Chris Sagers, the James A. Thomas Professor of Law, spoke with a variety of media in recent weeks over the several antitrust lawsuits filed in rapid succession against Google and Facebook, including Bloomberg news and the websites Protocol and Global Competition Review

Sagers also spoke with Global Competition Review about an unusual concurring statement by Justice Brett Kavanaugh in a matter in which the Supreme Court rejected review. 

Professor Sagers Writes in Slate, Quoted in Other Media on Facebook and Big Publishing Merger

Chris Sagers, the James A. Thomas Professor of Law, appeared in various media recently on a variety of pending antitrust issues.

Sagers wrote his own piece in Slate on the Federal Trade Commission’s historic lawsuit against Facebook, and also spoke about the case with Agence-France Presse.

He spoke with both Publishers Weekly and Bloomberg about the pending acquisition of book publisher Simon & Schuster, by Penguin Random House or the News Corp subsidiary HarperCollins. The deal would leave only four major publishers of English-language trade books in the entire world, each of which would be a unit of the handful of multinational conglomerates that largely control mass media.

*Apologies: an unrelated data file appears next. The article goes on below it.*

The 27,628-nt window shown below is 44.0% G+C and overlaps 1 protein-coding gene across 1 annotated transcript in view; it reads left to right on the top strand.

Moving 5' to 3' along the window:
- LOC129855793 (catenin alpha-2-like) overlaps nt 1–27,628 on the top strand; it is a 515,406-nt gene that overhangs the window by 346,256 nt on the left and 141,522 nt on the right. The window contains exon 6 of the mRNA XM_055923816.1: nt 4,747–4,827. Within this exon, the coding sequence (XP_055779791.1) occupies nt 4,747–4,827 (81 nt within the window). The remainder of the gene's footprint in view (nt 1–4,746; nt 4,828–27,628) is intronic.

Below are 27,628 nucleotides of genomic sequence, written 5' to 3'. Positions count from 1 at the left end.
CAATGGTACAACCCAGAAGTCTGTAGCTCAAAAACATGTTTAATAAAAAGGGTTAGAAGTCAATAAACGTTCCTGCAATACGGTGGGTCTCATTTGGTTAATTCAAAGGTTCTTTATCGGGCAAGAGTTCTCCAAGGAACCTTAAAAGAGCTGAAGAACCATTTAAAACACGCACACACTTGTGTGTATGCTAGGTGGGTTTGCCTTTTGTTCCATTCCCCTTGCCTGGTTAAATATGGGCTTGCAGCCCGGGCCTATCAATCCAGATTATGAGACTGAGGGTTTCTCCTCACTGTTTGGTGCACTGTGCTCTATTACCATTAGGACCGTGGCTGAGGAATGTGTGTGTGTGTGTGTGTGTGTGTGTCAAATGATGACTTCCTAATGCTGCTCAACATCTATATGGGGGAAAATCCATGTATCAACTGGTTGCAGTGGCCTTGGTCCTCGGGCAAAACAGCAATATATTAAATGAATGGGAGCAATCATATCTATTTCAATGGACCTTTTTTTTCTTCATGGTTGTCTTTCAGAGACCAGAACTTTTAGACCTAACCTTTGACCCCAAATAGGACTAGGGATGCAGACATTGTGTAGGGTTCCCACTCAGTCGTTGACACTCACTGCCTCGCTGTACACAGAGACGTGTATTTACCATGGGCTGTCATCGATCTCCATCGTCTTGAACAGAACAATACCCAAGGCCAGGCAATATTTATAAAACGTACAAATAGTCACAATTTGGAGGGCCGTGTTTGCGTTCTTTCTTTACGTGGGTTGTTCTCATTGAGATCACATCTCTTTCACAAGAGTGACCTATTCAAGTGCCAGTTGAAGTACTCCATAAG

Professor Robertson Organizes and Speaks at “Oil and Gas Unitization Policy and Law” Conference

Professor Heidi Gorovitz Robertson worked with Andrew Thomas, Director of CSU’s Center for Energy Policy and Law and C|M|LAW Adjunct Professor to plan and present a conference on Oil and Gas Unitization Policy and Law.  The program, held via Zoom on December 14, 2020, was co-sponsored by C|M|LAW, the Levin College, and the Ohio Oil and Gas Commission. 

In addition to Professor Robertson, speakers included the Director of the Oil and Gas Commission, an Assistant Ohio Attorney General, practitioners, and oil and gas professors from Louisiana. 

Robertson presented on a panel on Ohio Unitization law; she discussed unitization and mandatory pooling issues in Ohio from the landowner perspective.  In particular, Robertson discussed landowner rights under unitization agreements, current practices on risk-penalty/interest for statutorily unitized landowners, and takings and other defenses.